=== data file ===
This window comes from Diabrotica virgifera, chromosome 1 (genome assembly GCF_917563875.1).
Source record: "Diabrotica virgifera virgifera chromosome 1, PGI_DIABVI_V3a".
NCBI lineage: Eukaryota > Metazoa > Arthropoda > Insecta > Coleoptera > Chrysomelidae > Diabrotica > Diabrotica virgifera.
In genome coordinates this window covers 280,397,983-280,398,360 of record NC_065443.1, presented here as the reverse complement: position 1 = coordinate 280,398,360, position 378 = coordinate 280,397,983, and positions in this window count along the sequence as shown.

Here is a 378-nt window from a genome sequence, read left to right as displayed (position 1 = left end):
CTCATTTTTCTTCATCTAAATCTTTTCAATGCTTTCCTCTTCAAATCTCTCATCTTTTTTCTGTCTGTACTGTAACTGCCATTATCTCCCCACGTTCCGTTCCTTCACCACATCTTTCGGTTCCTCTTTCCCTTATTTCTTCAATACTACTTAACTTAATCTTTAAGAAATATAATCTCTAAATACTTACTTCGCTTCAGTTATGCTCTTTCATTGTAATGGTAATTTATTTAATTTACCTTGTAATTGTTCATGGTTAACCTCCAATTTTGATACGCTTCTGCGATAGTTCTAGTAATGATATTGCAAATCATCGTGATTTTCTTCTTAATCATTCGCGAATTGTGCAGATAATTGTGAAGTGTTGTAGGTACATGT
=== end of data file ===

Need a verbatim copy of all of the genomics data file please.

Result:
This window comes from Diabrotica virgifera, chromosome 1 (genome assembly GCF_917563875.1).
Source record: "Diabrotica virgifera virgifera chromosome 1, PGI_DIABVI_V3a".
NCBI lineage: Eukaryota > Metazoa > Arthropoda > Insecta > Coleoptera > Chrysomelidae > Diabrotica > Diabrotica virgifera.
In genome coordinates this window covers 280,397,983-280,398,360 of record NC_065443.1, presented here as the reverse complement: position 1 = coordinate 280,398,360, position 378 = coordinate 280,397,983, and positions in this window count along the sequence as shown.

Here is a 378-nt window from a genome sequence, read left to right as displayed (position 1 = left end):
CTCATTTTTCTTCATCTAAATCTTTTCAATGCTTTCCTCTTCAAATCTCTCATCTTTTTTCTGTCTGTACTGTAACTGCCATTATCTCCCCACGTTCCGTTCCTTCACCACATCTTTCGGTTCCTCTTTCCCTTATTTCTTCAATACTACTTAACTTAATCTTTAAGAAATATAATCTCTAAATACTTACTTCGCTTCAGTTATGCTCTTTCATTGTAATGGTAATTTATTTAATTTACCTTGTAATTGTTCATGGTTAACCTCCAATTTTGATACGCTTCTGCGATAGTTCTAGTAATGATATTGCAAATCATCGTGATTTTCTTCTTAATCATTCGCGAATTGTGCAGATAATTGTGAAGTGTTGTAGGTACATGT